Battle Flares Over Judiciary in Special Knesset Session


The battle over Israel’s judiciary flared up again on Monday, as opposition MKs accused Justice Minister Ayelet Shaked of seeking to intimidate the High Court into an ideological retreat.

Shaked threatened recently that there would be an “earthquake” in Israel if the court would even hold hearings on the Jewish state law, whose passage her Jewish Home party had vigorously supported. Shaked argues that the court has no jurisdiction over it, since it now has the status of a Basic Law, a type of constitutional law which is not amenable to judicial overturn like ordinary laws.

At an emergency recess session called by the Opposition on Monday, MK Shelly Yachimovich accused Shaked of trying to frighten the judges by threatening to remove those who are not to her liking.

“I suspect that your speech of slander and incitement against the Court was not only intended to scare the justices and cajole them into rulings that are to your liking, but worse: that you are knowingly planting the seeds that will prepare the groundwork for the dismissal of Court justices and the dismissal of the Court president.

“Why don’t you save time and give the Supreme Court a detailed list of what it can and cannot rule on, which decisions you approve of and what you will not tolerate?” the Zionist Camp MK said. “You’ve built, step by step, the alleged illegitimacy of our Court, you are inciting against it with cold calculation.”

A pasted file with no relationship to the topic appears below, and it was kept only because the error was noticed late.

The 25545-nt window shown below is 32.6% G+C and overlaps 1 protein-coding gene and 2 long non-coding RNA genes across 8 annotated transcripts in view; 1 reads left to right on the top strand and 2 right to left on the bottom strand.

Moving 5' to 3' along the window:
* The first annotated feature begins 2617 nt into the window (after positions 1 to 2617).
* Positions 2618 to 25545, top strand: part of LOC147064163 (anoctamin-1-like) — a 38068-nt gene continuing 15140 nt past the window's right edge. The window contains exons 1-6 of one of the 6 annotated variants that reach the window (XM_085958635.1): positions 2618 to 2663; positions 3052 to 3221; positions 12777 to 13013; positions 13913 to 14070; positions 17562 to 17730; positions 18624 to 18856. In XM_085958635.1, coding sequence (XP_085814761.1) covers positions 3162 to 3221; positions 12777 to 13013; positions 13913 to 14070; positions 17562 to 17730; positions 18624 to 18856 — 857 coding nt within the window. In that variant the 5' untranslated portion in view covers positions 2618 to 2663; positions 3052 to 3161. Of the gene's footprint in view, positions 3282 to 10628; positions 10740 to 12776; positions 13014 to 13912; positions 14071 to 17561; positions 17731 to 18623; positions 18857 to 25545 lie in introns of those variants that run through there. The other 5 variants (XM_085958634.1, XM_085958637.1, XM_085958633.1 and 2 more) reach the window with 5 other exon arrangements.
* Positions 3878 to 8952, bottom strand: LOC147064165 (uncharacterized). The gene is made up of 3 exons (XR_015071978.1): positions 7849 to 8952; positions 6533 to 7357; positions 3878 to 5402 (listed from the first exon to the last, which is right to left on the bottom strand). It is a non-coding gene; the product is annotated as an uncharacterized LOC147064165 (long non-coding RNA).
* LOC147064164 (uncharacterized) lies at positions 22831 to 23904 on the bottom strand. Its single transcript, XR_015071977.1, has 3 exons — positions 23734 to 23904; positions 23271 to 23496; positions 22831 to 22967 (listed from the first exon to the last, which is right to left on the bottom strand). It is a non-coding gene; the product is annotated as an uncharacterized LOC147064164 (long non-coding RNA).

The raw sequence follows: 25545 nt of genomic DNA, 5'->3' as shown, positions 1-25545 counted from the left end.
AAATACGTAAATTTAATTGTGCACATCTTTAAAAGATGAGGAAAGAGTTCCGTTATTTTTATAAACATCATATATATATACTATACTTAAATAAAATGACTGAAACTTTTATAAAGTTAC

Meretz chair MK Tamar Zandberg cited Shaked’s apparent claim that Israel’s top judges have for years acted as “a branch of Meretz,” Israel’s leftist party, and her repeated calls to limit its power to annul Knesset legislation.

“The High Court of Justice is the focus of an extreme, unbridled attack aimed at clipping its wings and distorting the foundations on which it was established,” Zandberg said. “Don’t you dare raise a hand against the High Court of Justice, which safeguards the basic principle according to which all humans are born equal. While the High Court of Justice has never been a branch of Meretz, we stand by it because it protects the rule of law.”

Shaked, who studiously ignored most of the attacks on her, took exception to the reference to the comparison of the Court to Meretz, insisting that she never said such a thing, and had been misquoted in an interview.

“I never said the High Court is a branch of Meretz,” Shaked said, “you are all repeating this lie, one after the other.”
“Apparently, none of you even read it,” she said. “Those were the interviewer’s words, I didn’t say them.”

When she took the podium, Shaked denied that she was undermining the rule of law, asserting that her left-wing antagonists were actually more harmful to the judiciary.

“Your crass statements turn this discussion into a farce,” she said. “You were never advocates of the court and you certainly set no example, not in terms of manners, and not in terms of etiquette. You don’t really want an independent, strong and upstanding court. You want a subservient court. You prefer it tamed. As long as it is aligned with your [opinions] it is the source of justice; the second it proposes an approach that is slightly different you are ready to burn down the clubhouse.”

Despite calls of “hypocrite” from the plenum, she continued:

“As the minister of justice, I call upon those who sit in this House — on the Left and the Right — to maintain dignified discourse. We don’t have another legal system. Of course it is legitimate to express criticism against a ruling. It is acceptable to argue over ideas, it is permissible to argue over areas of authority. I do so from time to time, but we must maintain respectability and dignified discourse.”